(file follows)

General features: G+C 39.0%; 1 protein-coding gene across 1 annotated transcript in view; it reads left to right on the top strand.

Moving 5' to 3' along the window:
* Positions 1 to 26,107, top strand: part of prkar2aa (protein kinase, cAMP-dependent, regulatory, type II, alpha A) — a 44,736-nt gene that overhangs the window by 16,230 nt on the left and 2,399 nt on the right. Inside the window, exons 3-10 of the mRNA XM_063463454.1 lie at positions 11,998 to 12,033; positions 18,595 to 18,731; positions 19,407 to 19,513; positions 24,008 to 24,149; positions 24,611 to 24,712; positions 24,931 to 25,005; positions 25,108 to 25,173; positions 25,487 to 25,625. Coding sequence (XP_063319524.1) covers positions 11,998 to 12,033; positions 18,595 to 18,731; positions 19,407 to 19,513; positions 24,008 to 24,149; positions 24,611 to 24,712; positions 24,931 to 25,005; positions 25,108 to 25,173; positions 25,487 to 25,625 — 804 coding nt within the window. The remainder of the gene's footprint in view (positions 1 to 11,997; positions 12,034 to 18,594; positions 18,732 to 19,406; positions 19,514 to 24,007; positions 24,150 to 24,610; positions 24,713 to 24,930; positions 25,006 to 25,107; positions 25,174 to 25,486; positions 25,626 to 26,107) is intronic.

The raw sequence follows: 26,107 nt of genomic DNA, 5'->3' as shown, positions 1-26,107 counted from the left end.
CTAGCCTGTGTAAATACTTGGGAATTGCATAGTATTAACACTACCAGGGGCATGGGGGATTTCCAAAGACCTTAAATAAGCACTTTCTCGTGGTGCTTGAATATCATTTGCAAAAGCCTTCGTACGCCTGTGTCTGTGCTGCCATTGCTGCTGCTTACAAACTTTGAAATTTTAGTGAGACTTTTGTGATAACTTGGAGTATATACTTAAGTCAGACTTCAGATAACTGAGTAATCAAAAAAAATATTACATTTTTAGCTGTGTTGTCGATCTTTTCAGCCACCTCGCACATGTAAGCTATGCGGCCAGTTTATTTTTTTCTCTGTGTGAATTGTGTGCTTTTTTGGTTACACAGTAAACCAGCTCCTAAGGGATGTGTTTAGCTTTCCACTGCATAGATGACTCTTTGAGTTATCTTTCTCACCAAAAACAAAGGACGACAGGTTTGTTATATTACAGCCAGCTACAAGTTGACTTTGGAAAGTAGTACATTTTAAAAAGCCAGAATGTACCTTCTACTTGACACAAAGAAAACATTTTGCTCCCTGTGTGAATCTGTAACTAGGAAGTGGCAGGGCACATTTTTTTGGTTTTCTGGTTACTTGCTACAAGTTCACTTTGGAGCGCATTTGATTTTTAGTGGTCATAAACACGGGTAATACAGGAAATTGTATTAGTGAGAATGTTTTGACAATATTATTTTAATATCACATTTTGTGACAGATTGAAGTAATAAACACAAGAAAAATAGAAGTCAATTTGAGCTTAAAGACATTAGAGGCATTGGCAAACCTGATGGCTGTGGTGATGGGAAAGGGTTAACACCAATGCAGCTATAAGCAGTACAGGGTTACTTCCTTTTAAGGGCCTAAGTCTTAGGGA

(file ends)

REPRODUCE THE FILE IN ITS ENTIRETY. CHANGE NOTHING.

General features: G+C 39.0%; 1 protein-coding gene across 1 annotated transcript in view; it reads left to right on the top strand.

Moving 5' to 3' along the window:
* Positions 1 to 26,107, top strand: part of prkar2aa (protein kinase, cAMP-dependent, regulatory, type II, alpha A) — a 44,736-nt gene that overhangs the window by 16,230 nt on the left and 2,399 nt on the right. Inside the window, exons 3-10 of the mRNA XM_063463454.1 lie at positions 11,998 to 12,033; positions 18,595 to 18,731; positions 19,407 to 19,513; positions 24,008 to 24,149; positions 24,611 to 24,712; positions 24,931 to 25,005; positions 25,108 to 25,173; positions 25,487 to 25,625. Coding sequence (XP_063319524.1) covers positions 11,998 to 12,033; positions 18,595 to 18,731; positions 19,407 to 19,513; positions 24,008 to 24,149; positions 24,611 to 24,712; positions 24,931 to 25,005; positions 25,108 to 25,173; positions 25,487 to 25,625 — 804 coding nt within the window. The remainder of the gene's footprint in view (positions 1 to 11,997; positions 12,034 to 18,594; positions 18,732 to 19,406; positions 19,514 to 24,007; positions 24,150 to 24,610; positions 24,713 to 24,930; positions 25,006 to 25,107; positions 25,174 to 25,486; positions 25,626 to 26,107) is intronic.

The raw sequence follows: 26,107 nt of genomic DNA, 5'->3' as shown, positions 1-26,107 counted from the left end.
CTAGCCTGTGTAAATACTTGGGAATTGCATAGTATTAACACTACCAGGGGCATGGGGGATTTCCAAAGACCTTAAATAAGCACTTTCTCGTGGTGCTTGAATATCATTTGCAAAAGCCTTCGTACGCCTGTGTCTGTGCTGCCATTGCTGCTGCTTACAAACTTTGAAATTTTAGTGAGACTTTTGTGATAACTTGGAGTATATACTTAAGTCAGACTTCAGATAACTGAGTAATCAAAAAAAATATTACATTTTTAGCTGTGTTGTCGATCTTTTCAGCCACCTCGCACATGTAAGCTATGCGGCCAGTTTATTTTTTTCTCTGTGTGAATTGTGTGCTTTTTTGGTTACACAGTAAACCAGCTCCTAAGGGATGTGTTTAGCTTTCCACTGCATAGATGACTCTTTGAGTTATCTTTCTCACCAAAAACAAAGGACGACAGGTTTGTTATATTACAGCCAGCTACAAGTTGACTTTGGAAAGTAGTACATTTTAAAAAGCCAGAATGTACCTTCTACTTGACACAAAGAAAACATTTTGCTCCCTGTGTGAATCTGTAACTAGGAAGTGGCAGGGCACATTTTTTTGGTTTTCTGGTTACTTGCTACAAGTTCACTTTGGAGCGCATTTGATTTTTAGTGGTCATAAACACGGGTAATACAGGAAATTGTATTAGTGAGAATGTTTTGACAATATTATTTTAATATCACATTTTGTGACAGATTGAAGTAATAAACACAAGAAAAATAGAAGTCAATTTGAGCTTAAAGACATTAGAGGCATTGGCAAACCTGATGGCTGTGGTGATGGGAAAGGGTTAACACCAATGCAGCTATAAGCAGTACAGGGTTACTTCCTTTTAAGGGCCTAAGTCTTAGGGA